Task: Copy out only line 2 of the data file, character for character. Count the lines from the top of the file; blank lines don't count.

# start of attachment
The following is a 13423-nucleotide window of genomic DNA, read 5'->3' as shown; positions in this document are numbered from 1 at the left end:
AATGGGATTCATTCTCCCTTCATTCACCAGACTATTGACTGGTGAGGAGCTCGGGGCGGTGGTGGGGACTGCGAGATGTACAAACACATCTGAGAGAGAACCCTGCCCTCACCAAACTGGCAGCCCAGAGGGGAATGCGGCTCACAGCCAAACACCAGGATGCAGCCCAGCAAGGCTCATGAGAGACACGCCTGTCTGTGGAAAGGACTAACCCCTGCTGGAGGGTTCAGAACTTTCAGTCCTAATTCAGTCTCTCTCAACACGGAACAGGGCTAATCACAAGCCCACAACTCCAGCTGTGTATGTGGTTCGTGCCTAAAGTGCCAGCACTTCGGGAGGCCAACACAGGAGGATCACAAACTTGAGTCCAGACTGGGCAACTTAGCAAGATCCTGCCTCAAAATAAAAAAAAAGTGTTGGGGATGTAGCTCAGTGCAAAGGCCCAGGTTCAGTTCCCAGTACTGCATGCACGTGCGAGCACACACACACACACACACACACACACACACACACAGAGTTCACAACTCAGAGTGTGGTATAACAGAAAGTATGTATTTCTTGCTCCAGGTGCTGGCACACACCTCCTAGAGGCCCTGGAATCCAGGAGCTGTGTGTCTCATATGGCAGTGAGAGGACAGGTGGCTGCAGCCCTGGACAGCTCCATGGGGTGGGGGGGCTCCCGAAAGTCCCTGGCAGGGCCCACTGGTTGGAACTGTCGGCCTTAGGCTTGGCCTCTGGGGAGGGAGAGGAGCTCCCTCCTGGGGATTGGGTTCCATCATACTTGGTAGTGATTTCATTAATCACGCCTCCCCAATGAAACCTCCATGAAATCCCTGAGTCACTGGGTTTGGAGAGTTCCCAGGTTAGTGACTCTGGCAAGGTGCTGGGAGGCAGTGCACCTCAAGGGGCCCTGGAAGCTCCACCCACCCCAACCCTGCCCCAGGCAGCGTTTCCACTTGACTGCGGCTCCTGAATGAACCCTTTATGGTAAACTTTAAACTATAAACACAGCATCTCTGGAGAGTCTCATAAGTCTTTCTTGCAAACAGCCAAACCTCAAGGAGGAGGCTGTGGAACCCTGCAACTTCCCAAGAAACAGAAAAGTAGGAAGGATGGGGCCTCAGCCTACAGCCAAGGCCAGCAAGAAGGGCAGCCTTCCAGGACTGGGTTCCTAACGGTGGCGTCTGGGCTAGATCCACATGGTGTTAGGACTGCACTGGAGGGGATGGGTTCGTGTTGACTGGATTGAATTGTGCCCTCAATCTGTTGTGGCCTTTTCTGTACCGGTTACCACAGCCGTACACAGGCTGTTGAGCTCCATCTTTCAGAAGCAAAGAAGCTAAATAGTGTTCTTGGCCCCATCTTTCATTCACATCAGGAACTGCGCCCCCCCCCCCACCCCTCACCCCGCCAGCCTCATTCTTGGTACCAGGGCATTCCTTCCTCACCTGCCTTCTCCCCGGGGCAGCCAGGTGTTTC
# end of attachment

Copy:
AATGGGATTCATTCTCCCTTCATTCACCAGACTATTGACTGGTGAGGAGCTCGGGGCGGTGGTGGGGACTGCGAGATGTACAAACACATCTGAGAGAGAACCCTGCCCTCACCAAACTGGCAGCCCAGAGGGGAATGCGGCTCACAGCCAAACACCAGGATGCAGCCCAGCAAGGCTCATGAGAGACACGCCTGTCTGTGGAAAGGACTAACCCCTGCTGGAGGGTTCAGAACTTTCAGTCCTAATTCAGTCTCTCTCAACACGGAACAGGGCTAATCACAAGCCCACAACTCCAGCTGTGTATGTGGTTCGTGCCTAAAGTGCCAGCACTTCGGGAGGCCAACACAGGAGGATCACAAACTTGAGTCCAGACTGGGCAACTTAGCAAGATCCTGCCTCAAAATAAAAAAAAAGTGTTGGGGATGTAGCTCAGTGCAAAGGCCCAGGTTCAGTTCCCAGTACTGCATGCACGTGCGAGCACACACACACACACACACACACACACACACACACAGAGTTCACAACTCAGAGTGTGGTATAACAGAAAGTATGTATTTCTTGCTCCAGGTGCTGGCACACACCTCCTAGAGGCCCTGGAATCCAGGAGCTGTGTGTCTCATATGGCAGTGAGAGGACAGGTGGCTGCAGCCCTGGACAGCTCCATGGGGTGGGGGGGCTCCCGAAAGTCCCTGGCAGGGCCCACTGGTTGGAACTGTCGGCCTTAGGCTTGGCCTCTGGGGAGGGAGAGGAGCTCCCTCCTGGGGATTGGGTTCCATCATACTTGGTAGTGATTTCATTAATCACGCCTCCCCAATGAAACCTCCATGAAATCCCTGAGTCACTGGGTTTGGAGAGTTCCCAGGTTAGTGACTCTGGCAAGGTGCTGGGAGGCAGTGCACCTCAAGGGGCCCTGGAAGCTCCACCCACCCCAACCCTGCCCCAGGCAGCGTTTCCACTTGACTGCGGCTCCTGAATGAACCCTTTATGGTAAACTTTAAACTATAAACACAGCATCTCTGGAGAGTCTCATAAGTCTTTCTTGCAAACAGCCAAACCTCAAGGAGGAGGCTGTGGAACCCTGCAACTTCCCAAGAAACAGAAAAGTAGGAAGGATGGGGCCTCAGCCTACAGCCAAGGCCAGCAAGAAGGGCAGCCTTCCAGGACTGGGTTCCTAACGGTGGCGTCTGGGCTAGATCCACATGGTGTTAGGACTGCACTGGAGGGGATGGGTTCGTGTTGACTGGATTGAATTGTGCCCTCAATCTGTTGTGGCCTTTTCTGTACCGGTTACCACAGCCGTACACAGGCTGTTGAGCTCCATCTTTCAGAAGCAAAGAAGCTAAATAGTGTTCTTGGCCCCATCTTTCATTCACATCAGGAACTGCGCCCCCCCCCCCACCCCTCACCCCGCCAGCCTCATTCTTGGTACCAGGGCATTCCTTCCTCACCTGCCTTCTCCCCGGGGCAGCCAGGTGTTTC